You'll have to pay for your own care in retirement!
Guest blogger Clive Bolton of Aviva looks at the care dilemma the over 55s face.
The economic crisis currently affecting global stock markets and international balance sheets is causing British politicians some considerable anxiety.
Not least because the decisions they make will have huge repercussions not just for the global economy but also in the domestic arena. After all, money spent in stabilising banking systems (and even entire countries) cannot be spent elsewhere. But the danger is that not to do so could make the domestic situation much worse in the long term.
Putting it off until tomorrow
It's against this backdrop the UK Government recently confirmed plans to delay a White Paper on care reform until next April. The White Paper was intended to discuss the recommendations made in the ‘Dilnot Report’, which was published in July and recommended a number of changes to the system of long-term care in the UK.
The Dilnot Report proposed capping the amount people pay for long-term care at £35,000, suggesting that thereafter extra costs should be covered by the State. It also proposed a separate cap of between £7,000 and £10,000 to cover accommodation and food fees, and a £100,000 asset threshold, under which individuals will not have to pay for their care.
At present the costs of long-term care are potentially unlimited, as the State is unlikely to help those requiring long-term care but who have assets greater than £23,250. This means that many people will need to liquidate some of their assets should they require this assistance.
The Dilnot Report predicted it would cost the Government an extra £1.7bn a year to introduce this scheme and replace the existing system, but following the delay of the White Paper, the author of the report Andrew Dilnot has voiced concerns the downturn in the global economy mean his proposals will now end up being sidelined.
Who should pay?
Aviva’s latest Real Retirement Report found the issue of who pays for long-term term care is not something that people are likely to forget. It discovered that 70% of over-55s do not feel that they should have to pay for care, and even among those who believe they should make some contribution, the average amount they would wish to pay towards the cost of care is just £3,610.
Current figures from Prestige Nursing + Care show the average cost of residential care is £25,953 per year and that people spend an average of four years in long-term care, so it is clear reality could come as a severe financial shock.
The 70% of over-55s who do not feel they should have to pay for care could well have been a higher figure, were it not for the current economic environment, which is leading to a growing acceptance among individuals that they are going to have to take more personal responsibility for funding their retirement and future care costs.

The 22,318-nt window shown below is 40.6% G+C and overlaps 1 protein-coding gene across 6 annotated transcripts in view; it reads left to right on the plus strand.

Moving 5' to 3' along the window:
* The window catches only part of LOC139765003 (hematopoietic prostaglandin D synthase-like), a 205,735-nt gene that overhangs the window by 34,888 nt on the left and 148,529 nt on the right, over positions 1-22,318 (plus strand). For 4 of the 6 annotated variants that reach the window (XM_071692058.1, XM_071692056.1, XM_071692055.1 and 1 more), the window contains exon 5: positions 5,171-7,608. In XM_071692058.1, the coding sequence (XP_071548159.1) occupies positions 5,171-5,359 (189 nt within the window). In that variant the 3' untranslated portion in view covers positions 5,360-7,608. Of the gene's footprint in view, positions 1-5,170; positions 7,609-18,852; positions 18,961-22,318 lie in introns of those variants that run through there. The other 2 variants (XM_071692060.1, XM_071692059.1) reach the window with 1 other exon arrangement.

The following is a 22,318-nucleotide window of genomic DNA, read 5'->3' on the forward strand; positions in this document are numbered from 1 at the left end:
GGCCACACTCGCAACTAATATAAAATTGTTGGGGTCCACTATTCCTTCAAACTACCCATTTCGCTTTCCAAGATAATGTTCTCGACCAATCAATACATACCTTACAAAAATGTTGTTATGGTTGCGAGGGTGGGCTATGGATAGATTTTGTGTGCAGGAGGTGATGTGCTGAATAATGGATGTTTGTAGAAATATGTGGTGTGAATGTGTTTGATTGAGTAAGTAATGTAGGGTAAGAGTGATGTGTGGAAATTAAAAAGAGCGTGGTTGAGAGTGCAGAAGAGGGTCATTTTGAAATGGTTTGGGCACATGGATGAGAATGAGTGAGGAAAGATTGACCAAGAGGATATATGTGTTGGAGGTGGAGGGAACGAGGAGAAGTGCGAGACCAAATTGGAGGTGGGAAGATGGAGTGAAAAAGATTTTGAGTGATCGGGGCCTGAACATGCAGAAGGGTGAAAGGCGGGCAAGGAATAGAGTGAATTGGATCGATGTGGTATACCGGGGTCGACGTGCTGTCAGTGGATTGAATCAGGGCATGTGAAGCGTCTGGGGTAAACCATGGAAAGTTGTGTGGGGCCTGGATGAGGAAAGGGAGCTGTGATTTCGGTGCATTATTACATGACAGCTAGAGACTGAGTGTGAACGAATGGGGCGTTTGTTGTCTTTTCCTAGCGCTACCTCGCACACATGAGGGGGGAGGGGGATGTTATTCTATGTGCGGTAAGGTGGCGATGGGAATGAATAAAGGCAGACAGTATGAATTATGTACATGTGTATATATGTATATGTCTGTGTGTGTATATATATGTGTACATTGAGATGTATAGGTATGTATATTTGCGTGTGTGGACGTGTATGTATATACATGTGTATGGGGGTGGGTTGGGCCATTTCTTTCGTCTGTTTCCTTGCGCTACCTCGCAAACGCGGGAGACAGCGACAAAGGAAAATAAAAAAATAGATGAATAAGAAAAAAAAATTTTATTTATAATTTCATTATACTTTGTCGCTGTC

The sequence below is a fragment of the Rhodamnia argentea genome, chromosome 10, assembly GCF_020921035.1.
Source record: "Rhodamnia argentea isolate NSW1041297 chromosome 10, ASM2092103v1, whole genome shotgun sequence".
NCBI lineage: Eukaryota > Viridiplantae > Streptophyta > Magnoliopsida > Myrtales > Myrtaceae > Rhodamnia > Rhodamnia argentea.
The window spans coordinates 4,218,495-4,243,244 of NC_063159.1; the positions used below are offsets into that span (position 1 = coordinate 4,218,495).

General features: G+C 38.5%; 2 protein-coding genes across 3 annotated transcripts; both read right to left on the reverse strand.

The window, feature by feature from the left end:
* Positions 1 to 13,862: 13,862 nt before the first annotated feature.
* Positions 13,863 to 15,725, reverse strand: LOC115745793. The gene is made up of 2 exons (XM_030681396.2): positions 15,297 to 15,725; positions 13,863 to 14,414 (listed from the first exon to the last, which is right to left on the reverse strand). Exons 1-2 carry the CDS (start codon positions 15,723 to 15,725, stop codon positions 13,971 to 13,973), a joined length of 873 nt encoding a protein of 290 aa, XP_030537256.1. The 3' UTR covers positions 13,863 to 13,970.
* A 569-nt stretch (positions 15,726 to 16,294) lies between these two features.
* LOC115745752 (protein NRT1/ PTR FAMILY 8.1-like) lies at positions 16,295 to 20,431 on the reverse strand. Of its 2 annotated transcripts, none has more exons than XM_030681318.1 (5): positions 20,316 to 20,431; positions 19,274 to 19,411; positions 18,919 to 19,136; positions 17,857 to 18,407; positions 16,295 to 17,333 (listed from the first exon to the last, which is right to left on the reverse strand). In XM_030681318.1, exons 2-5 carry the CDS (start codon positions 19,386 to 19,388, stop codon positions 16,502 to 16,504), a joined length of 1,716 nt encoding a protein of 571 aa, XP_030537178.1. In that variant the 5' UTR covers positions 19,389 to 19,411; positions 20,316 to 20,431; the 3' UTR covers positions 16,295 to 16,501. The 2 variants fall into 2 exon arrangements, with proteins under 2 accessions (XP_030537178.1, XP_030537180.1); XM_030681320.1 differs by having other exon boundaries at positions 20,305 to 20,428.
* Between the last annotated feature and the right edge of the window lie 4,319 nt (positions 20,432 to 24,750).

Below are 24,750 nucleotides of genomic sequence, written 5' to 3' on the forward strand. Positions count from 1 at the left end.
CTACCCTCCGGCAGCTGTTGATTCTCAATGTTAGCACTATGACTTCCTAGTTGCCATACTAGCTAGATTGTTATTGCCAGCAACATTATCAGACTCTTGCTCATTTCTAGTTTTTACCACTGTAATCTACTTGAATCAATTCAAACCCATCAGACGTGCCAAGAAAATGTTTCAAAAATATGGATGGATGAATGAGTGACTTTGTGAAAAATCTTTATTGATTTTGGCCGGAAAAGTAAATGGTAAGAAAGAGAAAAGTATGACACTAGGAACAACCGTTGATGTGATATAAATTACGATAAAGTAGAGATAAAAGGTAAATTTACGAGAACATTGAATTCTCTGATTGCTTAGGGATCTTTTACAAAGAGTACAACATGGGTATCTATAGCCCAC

Indeed with the Dilnot Report predicting that one in four people will need care, this is an issue that will affect a significant number of people. Dilnot has proposed a ‘social insurance’ system that could potentially be funded through higher taxes, but if nothing comes of his proposals where does this leave people?
How will I pay?
The Aviva report found an overwhelming majority of the over-55s questioned (81%) say they are “worried, concerned or terrified about meeting care costs”. With just 2% of over-55s having long-term care insurance in place this is perhaps not surprising.
People are living ever longer in retirement and the pressure on care costs will continue to rise. As such people just cannot afford to adopt a wait and see attitude towards the cost of providing for themselves in later life. People need to plan ahead if they are to mitigate the costs at the point of needing care.
The most obvious solution is for people to save more for retirement and to begin saving earlier – which is often easier said than done! But what about those already aged over 55 who are just beginning to think about long-term care provision now? If there ends up being no change to the current system then the likelihood is that the over-55s will need to look to other assets such as savings, investments or housing equity in order to pay for the cost of long-term care. In addition, over-55s will need to consider managing any debts they still have as they enter retirement, as well as later life career planning and the possibility of working for longer than they had intended, and of course, how best to stay in good health in their later years.
Clive Bolton is ‘at-retirement’ director at Aviva.